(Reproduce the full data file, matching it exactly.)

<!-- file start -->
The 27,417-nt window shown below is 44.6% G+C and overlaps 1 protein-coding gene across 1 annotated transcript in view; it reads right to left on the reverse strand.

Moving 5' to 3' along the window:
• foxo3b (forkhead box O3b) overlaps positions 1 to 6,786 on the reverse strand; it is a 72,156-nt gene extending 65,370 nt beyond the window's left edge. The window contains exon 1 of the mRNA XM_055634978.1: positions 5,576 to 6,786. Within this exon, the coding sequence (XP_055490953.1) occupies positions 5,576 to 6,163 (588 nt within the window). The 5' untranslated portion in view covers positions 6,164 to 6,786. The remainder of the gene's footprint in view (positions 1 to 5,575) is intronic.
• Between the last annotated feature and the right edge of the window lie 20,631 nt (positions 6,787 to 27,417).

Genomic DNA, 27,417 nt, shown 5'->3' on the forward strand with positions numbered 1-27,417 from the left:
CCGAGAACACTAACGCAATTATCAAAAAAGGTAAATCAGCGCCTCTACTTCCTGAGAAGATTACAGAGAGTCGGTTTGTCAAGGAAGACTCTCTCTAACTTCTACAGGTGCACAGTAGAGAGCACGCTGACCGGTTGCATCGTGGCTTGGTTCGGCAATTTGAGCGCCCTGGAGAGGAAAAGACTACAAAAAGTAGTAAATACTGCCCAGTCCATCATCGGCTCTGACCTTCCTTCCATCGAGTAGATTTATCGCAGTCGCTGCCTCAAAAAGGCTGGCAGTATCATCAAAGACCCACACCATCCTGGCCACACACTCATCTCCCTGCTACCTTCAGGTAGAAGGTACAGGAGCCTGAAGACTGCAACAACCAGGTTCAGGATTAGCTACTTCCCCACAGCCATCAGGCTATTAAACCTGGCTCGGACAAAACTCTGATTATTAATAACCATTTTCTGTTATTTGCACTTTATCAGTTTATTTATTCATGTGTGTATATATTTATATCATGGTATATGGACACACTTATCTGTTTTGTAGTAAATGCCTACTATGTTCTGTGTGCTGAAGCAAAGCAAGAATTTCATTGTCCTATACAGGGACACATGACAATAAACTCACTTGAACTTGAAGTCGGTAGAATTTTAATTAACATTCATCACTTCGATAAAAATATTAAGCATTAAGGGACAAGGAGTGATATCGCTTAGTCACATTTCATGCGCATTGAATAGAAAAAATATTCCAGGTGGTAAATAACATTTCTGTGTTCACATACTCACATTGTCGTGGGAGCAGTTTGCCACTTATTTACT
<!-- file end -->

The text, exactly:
The 27,417-nt window shown below is 44.6% G+C and overlaps 1 protein-coding gene across 1 annotated transcript in view; it reads right to left on the reverse strand.

Moving 5' to 3' along the window:
• foxo3b (forkhead box O3b) overlaps positions 1 to 6,786 on the reverse strand; it is a 72,156-nt gene extending 65,370 nt beyond the window's left edge. The window contains exon 1 of the mRNA XM_055634978.1: positions 5,576 to 6,786. Within this exon, the coding sequence (XP_055490953.1) occupies positions 5,576 to 6,163 (588 nt within the window). The 5' untranslated portion in view covers positions 6,164 to 6,786. The remainder of the gene's footprint in view (positions 1 to 5,575) is intronic.
• Between the last annotated feature and the right edge of the window lie 20,631 nt (positions 6,787 to 27,417).

Genomic DNA, 27,417 nt, shown 5'->3' on the forward strand with positions numbered 1-27,417 from the left:
CCGAGAACACTAACGCAATTATCAAAAAAGGTAAATCAGCGCCTCTACTTCCTGAGAAGATTACAGAGAGTCGGTTTGTCAAGGAAGACTCTCTCTAACTTCTACAGGTGCACAGTAGAGAGCACGCTGACCGGTTGCATCGTGGCTTGGTTCGGCAATTTGAGCGCCCTGGAGAGGAAAAGACTACAAAAAGTAGTAAATACTGCCCAGTCCATCATCGGCTCTGACCTTCCTTCCATCGAGTAGATTTATCGCAGTCGCTGCCTCAAAAAGGCTGGCAGTATCATCAAAGACCCACACCATCCTGGCCACACACTCATCTCCCTGCTACCTTCAGGTAGAAGGTACAGGAGCCTGAAGACTGCAACAACCAGGTTCAGGATTAGCTACTTCCCCACAGCCATCAGGCTATTAAACCTGGCTCGGACAAAACTCTGATTATTAATAACCATTTTCTGTTATTTGCACTTTATCAGTTTATTTATTCATGTGTGTATATATTTATATCATGGTATATGGACACACTTATCTGTTTTGTAGTAAATGCCTACTATGTTCTGTGTGCTGAAGCAAAGCAAGAATTTCATTGTCCTATACAGGGACACATGACAATAAACTCACTTGAACTTGAAGTCGGTAGAATTTTAATTAACATTCATCACTTCGATAAAAATATTAAGCATTAAGGGACAAGGAGTGATATCGCTTAGTCACATTTCATGCGCATTGAATAGAAAAAATATTCCAGGTGGTAAATAACATTTCTGTGTTCACATACTCACATTGTCGTGGGAGCAGTTTGCCACTTATTTACT